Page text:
The last couple of entries I’ve written have been about why employees don’t do what is expected of them. This week, I read an article from HR Consultant Jim Tait that examined the same topic.
He states that supervisors who use the complaint about how their people “don’t get it” are really
complaining about being a leader. He believes these supervisors are complaining about things they permit. They may be in a leadership role, but they aren’t being leaders.
Tate writes it is the leader’s job to “ensure your people do get it and to create a culture where your people do care.” We believe that is why employee engagement and involvement are important. They enable an organization to get the most out of their employees.
I recently met with a supervisor who complained about his employees not doing what they were supposed to be doing. He also expressed the mistaken belief that in an employee involved process he could no longer direct or discipline employees.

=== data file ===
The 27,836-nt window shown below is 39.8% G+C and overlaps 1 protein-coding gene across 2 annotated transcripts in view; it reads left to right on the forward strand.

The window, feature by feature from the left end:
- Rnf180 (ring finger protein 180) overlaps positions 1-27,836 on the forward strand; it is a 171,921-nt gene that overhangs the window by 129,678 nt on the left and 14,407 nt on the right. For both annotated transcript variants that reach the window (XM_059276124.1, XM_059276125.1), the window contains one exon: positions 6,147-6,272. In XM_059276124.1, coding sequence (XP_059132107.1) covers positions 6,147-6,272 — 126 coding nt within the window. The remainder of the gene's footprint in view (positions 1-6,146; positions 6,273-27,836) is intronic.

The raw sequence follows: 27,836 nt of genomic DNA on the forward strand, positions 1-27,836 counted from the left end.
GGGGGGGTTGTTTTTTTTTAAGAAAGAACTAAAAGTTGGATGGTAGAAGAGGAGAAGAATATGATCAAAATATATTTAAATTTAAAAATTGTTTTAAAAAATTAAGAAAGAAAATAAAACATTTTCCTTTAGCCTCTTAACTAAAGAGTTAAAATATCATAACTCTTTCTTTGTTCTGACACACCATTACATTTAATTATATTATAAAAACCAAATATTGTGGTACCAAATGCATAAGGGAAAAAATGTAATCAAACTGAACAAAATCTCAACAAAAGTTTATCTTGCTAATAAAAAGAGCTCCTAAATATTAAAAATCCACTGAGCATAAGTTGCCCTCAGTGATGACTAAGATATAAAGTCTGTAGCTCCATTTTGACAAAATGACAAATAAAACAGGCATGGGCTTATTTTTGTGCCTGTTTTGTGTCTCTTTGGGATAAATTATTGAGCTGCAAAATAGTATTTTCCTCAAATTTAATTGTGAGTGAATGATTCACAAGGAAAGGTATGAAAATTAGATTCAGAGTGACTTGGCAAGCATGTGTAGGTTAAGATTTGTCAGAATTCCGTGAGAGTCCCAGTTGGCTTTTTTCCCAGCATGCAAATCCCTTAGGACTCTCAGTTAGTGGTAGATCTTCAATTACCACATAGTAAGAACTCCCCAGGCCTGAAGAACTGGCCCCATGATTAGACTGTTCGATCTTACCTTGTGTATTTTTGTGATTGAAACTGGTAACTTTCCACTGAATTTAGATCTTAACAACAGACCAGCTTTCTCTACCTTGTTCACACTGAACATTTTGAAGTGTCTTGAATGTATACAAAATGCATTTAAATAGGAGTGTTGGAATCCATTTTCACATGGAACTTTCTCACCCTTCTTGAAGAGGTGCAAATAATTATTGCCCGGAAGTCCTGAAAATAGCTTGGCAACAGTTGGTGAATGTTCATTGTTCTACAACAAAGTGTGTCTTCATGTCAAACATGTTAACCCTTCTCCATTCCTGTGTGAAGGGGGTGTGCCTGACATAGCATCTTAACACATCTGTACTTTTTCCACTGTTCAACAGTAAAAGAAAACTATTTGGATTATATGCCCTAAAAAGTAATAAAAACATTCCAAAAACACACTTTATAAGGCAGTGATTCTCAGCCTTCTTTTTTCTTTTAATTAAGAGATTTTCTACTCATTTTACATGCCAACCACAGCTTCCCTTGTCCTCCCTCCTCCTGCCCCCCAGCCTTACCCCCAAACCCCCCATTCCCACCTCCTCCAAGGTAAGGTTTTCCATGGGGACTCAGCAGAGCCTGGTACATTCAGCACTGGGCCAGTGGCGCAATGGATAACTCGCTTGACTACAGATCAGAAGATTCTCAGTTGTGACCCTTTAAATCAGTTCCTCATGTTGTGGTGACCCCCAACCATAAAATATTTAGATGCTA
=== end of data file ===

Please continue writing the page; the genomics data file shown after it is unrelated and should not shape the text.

Good leadership is required if employee involvement is to be successful. In an organized company, it demands good leadership from both management and the union. The role of supervisors (and union leaders) will change in an employee involvement process, their responsibilities do not change. If leaders abdicate those responsibilities, they will lose effectiveness.
Jim Tate expressed it well when he wrote, “As an authentic leader you must accept responsibility for the success or failure of these people. It is disheartening when I hear someone in a leadership position disparage a member of their team. I ask them who hired, effectively assimilated, trained and developed this terrible employee…Have you tried to help them understand or asked them why they act the way they do?”
Effectively engaging employees, providing them with the information they need to do their jobs successfully, and involving them in finding the best way to do things will pay benefits to supervisors and employees. It may not be as easy for the supervisor as simply complaining, but the outcomes are worth it. You can read Jim Tait’s entire article by clicking here.